As this quote suggests, flight attendants' jobs were increasingly tied to more feminine tasks like cooking and providing comfort to passengers. For the first time, stewards and stewardesses were expected to prepare full meals in flight, as both the DC-3 and the Clipper boasted galleys fully stocked with ovens and refrigerators. Meanwhile, the work of providing for passengers' comfort also increased the potential for passengers and flight attendants to establish erotic ties, albeit in subtle ways. This increase in erotic potential may well have led more customers-over 75 percent of whom were men-to prefer stewardesses over stewards. After all, as airplanes approached the opulence of Pullman cars, flight attendants now might touch their passengers when passing them a pillow or tucking them under a blanket. Their gazes might also be palpable to passengers disrobing behind curtains in Pan Am's or United's sleeper cabins. Some first-time travelers' raw nerves offered other opportunities for intimate touch. One steward noted in a 1938 Washington Post article that his gender actually benefited him in this regard, since a good number of these new fliers were women. He recounted that nervous female passengers often wanted him to hold their hands: "Now, I'd been instructed on how to make a nervous passenger feel at ease. But they never told me I ought to hold the lady's hand."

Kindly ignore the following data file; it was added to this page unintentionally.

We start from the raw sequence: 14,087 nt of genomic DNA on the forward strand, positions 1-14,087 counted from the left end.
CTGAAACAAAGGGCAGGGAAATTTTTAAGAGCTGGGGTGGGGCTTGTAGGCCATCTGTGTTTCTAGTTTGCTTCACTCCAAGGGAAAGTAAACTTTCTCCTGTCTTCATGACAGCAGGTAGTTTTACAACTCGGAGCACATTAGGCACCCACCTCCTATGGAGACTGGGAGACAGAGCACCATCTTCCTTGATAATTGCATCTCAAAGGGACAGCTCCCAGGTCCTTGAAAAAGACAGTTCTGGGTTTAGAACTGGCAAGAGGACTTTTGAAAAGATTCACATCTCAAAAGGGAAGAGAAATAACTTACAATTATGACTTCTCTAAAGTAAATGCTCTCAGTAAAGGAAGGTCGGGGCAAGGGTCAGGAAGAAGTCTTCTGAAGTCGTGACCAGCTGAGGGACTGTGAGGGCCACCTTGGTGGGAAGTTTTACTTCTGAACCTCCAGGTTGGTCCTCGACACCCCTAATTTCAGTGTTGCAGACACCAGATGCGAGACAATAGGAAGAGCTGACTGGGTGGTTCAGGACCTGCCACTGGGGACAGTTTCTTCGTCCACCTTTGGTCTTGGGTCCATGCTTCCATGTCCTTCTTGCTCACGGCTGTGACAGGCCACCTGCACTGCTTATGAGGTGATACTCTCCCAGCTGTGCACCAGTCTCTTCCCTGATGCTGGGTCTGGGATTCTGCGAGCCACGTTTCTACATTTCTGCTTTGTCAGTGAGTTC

At the same time, some aspects of these technological innovations actually made the flight attendant's job stand out as more masculine. Most important in this regard, with passenger capacity now doubled and a myriad of new tasks the job became more complex and hierarchical. Two or three attendants now staffed flights, and their work roles were increasingly varied. Some executives like Eastern's CEO Eddie Rickenbacker, the famed World War I fighting ace, found men to be the obvious choice for this more complex job. In October 1936 he made the decision to hire only men as flight attendants for the dawn of the DC-3 age, even though the company had hired only women a few years earlier. His reasoning was grounded in traditional sexism rather than some novel desire to promote gender transgression: "Women have shown themselves extremely heroic in emergencies. Nobody can take that away from them. ... But planes are getting bigger, there is more to do in them, and men are the logical answer."